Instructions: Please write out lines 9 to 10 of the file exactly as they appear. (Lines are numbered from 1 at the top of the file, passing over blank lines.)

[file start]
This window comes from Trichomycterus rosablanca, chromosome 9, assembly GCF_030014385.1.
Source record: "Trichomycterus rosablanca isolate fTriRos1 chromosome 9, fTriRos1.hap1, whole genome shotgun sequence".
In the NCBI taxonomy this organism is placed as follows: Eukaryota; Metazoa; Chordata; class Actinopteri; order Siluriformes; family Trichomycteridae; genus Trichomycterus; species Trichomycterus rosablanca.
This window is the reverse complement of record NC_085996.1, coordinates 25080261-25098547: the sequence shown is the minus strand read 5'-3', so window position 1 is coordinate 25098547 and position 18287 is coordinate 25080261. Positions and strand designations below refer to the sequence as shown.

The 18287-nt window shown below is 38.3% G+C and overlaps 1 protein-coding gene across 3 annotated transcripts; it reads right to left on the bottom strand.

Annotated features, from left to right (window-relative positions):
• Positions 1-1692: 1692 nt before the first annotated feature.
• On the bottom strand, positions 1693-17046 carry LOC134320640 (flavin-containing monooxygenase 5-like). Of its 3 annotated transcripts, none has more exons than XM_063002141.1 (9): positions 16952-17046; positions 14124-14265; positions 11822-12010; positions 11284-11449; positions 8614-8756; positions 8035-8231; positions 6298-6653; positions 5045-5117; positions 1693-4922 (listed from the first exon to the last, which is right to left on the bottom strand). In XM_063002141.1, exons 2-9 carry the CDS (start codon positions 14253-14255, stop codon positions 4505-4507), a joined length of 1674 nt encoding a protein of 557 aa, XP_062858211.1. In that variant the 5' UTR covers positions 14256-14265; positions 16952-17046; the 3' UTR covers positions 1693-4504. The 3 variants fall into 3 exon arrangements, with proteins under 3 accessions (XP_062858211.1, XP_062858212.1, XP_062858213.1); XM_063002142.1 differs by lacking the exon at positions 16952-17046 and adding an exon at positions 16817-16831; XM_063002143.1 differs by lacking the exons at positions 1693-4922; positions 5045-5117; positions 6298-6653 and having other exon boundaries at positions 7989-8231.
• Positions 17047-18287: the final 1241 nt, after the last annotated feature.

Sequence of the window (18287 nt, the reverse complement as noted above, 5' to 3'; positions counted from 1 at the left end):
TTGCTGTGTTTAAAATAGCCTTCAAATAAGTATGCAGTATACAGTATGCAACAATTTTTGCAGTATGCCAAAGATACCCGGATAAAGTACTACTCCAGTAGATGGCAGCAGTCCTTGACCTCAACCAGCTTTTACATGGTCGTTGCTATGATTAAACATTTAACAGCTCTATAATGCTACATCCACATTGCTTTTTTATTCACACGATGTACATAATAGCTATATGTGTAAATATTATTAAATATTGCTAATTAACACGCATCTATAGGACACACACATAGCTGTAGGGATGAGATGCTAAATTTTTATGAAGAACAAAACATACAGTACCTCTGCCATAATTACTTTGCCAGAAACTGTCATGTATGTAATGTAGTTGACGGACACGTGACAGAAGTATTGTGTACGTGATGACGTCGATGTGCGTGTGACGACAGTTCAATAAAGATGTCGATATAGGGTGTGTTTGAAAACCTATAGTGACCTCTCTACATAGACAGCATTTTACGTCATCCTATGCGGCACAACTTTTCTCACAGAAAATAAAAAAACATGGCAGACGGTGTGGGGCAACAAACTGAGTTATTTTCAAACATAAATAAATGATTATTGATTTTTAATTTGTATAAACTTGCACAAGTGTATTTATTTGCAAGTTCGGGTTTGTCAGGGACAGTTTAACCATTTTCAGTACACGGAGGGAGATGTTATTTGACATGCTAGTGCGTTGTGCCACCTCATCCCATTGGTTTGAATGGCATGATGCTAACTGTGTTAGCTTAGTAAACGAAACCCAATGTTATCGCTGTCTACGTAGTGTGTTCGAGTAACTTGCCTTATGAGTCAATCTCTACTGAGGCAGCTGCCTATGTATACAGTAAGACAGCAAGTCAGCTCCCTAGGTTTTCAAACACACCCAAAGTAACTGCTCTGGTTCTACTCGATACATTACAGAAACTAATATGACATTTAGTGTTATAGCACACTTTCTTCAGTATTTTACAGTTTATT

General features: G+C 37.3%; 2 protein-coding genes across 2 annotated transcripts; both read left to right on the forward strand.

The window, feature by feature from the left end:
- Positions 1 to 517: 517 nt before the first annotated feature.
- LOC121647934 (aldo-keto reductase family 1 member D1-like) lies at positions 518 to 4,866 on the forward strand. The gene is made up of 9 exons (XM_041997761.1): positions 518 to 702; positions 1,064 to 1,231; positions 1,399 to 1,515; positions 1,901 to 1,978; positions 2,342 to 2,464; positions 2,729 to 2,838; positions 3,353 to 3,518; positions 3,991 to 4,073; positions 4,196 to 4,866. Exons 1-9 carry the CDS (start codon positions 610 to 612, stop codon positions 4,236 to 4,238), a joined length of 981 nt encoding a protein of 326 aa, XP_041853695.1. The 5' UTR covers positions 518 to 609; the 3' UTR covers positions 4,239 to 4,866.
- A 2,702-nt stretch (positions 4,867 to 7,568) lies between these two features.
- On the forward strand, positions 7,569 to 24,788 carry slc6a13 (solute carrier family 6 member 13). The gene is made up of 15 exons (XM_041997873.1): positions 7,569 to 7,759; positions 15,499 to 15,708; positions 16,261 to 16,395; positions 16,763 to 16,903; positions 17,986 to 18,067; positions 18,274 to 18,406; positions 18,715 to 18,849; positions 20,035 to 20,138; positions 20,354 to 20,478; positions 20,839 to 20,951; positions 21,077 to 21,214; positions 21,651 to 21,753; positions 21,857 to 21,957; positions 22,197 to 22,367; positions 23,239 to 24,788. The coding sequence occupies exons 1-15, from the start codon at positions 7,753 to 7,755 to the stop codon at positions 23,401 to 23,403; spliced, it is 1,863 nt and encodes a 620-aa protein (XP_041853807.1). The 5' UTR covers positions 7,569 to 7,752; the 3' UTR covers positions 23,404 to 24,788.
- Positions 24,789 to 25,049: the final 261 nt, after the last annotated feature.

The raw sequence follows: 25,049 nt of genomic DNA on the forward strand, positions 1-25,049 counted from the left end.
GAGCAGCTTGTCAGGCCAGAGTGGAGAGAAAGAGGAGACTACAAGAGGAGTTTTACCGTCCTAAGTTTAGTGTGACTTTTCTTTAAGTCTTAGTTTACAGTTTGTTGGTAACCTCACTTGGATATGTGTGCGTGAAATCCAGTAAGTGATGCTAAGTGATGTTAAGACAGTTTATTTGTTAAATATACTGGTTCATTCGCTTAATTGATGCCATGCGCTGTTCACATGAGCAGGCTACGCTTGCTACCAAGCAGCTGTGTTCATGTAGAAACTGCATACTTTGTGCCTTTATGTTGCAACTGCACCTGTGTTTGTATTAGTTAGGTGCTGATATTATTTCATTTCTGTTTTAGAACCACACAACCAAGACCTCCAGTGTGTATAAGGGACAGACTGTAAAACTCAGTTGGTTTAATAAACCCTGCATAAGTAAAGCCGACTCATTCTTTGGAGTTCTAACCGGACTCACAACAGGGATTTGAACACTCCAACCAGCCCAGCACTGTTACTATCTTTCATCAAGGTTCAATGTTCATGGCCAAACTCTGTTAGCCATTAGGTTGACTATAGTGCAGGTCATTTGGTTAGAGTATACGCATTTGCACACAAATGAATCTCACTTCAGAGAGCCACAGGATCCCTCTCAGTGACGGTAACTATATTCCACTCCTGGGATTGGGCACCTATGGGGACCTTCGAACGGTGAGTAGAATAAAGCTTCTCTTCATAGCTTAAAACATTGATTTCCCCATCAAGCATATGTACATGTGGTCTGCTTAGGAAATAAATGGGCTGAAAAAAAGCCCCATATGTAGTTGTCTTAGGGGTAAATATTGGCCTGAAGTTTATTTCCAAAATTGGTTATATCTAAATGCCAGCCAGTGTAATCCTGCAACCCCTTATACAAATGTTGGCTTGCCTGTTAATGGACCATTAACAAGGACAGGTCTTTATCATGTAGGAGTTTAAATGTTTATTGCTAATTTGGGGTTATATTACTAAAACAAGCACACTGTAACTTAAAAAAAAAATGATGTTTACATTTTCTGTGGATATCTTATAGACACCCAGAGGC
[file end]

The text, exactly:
• Positions 17047-18287: the final 1241 nt, after the last annotated feature.

Sequence of the window (18287 nt, the reverse complement as noted above, 5' to 3'; positions counted from 1 at the left end):